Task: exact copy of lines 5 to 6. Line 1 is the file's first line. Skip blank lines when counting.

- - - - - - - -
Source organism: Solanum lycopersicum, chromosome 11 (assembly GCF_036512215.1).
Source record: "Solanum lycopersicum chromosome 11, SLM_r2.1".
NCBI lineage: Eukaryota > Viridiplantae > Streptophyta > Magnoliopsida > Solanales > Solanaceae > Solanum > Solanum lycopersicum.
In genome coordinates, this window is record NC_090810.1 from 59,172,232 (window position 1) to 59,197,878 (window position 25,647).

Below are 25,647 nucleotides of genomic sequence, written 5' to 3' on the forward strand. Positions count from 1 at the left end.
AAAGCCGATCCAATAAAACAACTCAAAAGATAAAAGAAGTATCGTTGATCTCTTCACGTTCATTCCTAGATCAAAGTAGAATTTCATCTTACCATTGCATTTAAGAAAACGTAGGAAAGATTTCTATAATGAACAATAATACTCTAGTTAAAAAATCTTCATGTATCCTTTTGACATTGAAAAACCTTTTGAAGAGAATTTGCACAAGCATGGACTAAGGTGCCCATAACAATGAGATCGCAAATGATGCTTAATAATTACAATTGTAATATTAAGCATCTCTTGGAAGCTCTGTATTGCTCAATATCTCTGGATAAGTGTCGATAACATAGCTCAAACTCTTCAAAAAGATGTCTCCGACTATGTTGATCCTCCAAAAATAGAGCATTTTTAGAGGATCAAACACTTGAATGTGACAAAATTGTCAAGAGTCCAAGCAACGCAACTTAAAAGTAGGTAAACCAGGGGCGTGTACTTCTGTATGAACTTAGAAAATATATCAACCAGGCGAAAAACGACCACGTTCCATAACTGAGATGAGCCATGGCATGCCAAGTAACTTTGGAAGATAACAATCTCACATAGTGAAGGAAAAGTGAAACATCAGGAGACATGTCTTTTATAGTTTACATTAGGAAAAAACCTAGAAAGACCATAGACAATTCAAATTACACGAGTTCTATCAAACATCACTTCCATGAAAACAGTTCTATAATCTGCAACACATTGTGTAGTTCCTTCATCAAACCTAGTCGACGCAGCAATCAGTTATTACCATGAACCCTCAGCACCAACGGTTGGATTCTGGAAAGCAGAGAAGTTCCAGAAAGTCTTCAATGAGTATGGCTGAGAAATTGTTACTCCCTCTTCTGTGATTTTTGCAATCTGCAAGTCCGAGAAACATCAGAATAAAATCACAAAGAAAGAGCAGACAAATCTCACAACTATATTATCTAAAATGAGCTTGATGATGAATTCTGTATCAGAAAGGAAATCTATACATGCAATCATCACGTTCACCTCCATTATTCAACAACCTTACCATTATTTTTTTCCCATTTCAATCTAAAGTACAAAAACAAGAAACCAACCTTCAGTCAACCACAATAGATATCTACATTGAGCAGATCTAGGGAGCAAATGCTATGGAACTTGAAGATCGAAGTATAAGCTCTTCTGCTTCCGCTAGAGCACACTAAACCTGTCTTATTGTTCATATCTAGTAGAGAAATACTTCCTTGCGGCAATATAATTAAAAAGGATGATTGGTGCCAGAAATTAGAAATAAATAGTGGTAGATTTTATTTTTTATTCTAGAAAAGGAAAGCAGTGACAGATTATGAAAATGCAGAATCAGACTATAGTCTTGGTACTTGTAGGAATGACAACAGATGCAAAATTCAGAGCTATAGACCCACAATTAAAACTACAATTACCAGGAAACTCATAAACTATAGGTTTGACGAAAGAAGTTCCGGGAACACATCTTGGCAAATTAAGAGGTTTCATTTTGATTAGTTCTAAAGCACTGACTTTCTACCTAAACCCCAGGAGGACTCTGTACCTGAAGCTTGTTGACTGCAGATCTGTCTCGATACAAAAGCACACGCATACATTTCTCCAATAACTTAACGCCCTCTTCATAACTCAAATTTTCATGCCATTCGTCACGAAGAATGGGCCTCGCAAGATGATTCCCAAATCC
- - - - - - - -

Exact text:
Below are 25,647 nucleotides of genomic sequence, written 5' to 3' on the forward strand. Positions count from 1 at the left end.
AAAGCCGATCCAATAAAACAACTCAAAAGATAAAAGAAGTATCGTTGATCTCTTCACGTTCATTCCTAGATCAAAGTAGAATTTCATCTTACCATTGCATTTAAGAAAACGTAGGAAAGATTTCTATAATGAACAATAATACTCTAGTTAAAAAATCTTCATGTATCCTTTTGACATTGAAAAACCTTTTGAAGAGAATTTGCACAAGCATGGACTAAGGTGCCCATAACAATGAGATCGCAAATGATGCTTAATAATTACAATTGTAATATTAAGCATCTCTTGGAAGCTCTGTATTGCTCAATATCTCTGGATAAGTGTCGATAACATAGCTCAAACTCTTCAAAAAGATGTCTCCGACTATGTTGATCCTCCAAAAATAGAGCATTTTTAGAGGATCAAACACTTGAATGTGACAAAATTGTCAAGAGTCCAAGCAACGCAACTTAAAAGTAGGTAAACCAGGGGCGTGTACTTCTGTATGAACTTAGAAAATATATCAACCAGGCGAAAAACGACCACGTTCCATAACTGAGATGAGCCATGGCATGCCAAGTAACTTTGGAAGATAACAATCTCACATAGTGAAGGAAAAGTGAAACATCAGGAGACATGTCTTTTATAGTTTACATTAGGAAAAAACCTAGAAAGACCATAGACAATTCAAATTACACGAGTTCTATCAAACATCACTTCCATGAAAACAGTTCTATAATCTGCAACACATTGTGTAGTTCCTTCATCAAACCTAGTCGACGCAGCAATCAGTTATTACCATGAACCCTCAGCACCAACGGTTGGATTCTGGAAAGCAGAGAAGTTCCAGAAAGTCTTCAATGAGTATGGCTGAGAAATTGTTACTCCCTCTTCTGTGATTTTTGCAATCTGCAAGTCCGAGAAACATCAGAATAAAATCACAAAGAAAGAGCAGACAAATCTCACAACTATATTATCTAAAATGAGCTTGATGATGAATTCTGTATCAGAAAGGAAATCTATACATGCAATCATCACGTTCACCTCCATTATTCAACAACCTTACCATTATTTTTTTCCCATTTCAATCTAAAGTACAAAAACAAGAAACCAACCTTCAGTCAACCACAATAGATATCTACATTGAGCAGATCTAGGGAGCAAATGCTATGGAACTTGAAGATCGAAGTATAAGCTCTTCTGCTTCCGCTAGAGCACACTAAACCTGTCTTATTGTTCATATCTAGTAGAGAAATACTTCCTTGCGGCAATATAATTAAAAAGGATGATTGGTGCCAGAAATTAGAAATAAATAGTGGTAGATTTTATTTTTTATTCTAGAAAAGGAAAGCAGTGACAGATTATGAAAATGCAGAATCAGACTATAGTCTTGGTACTTGTAGGAATGACAACAGATGCAAAATTCAGAGCTATAGACCCACAATTAAAACTACAATTACCAGGAAACTCATAAACTATAGGTTTGACGAAAGAAGTTCCGGGAACACATCTTGGCAAATTAAGAGGTTTCATTTTGATTAGTTCTAAAGCACTGACTTTCTACCTAAACCCCAGGAGGACTCTGTACCTGAAGCTTGTTGACTGCAGATCTGTCTCGATACAAAAGCACACGCATACATTTCTCCAATAACTTAACGCCCTCTTCATAACTCAAATTTTCATGCCATTCGTCACGAAGAATGGGCCTCGCAAGATGATTCCCAAATCC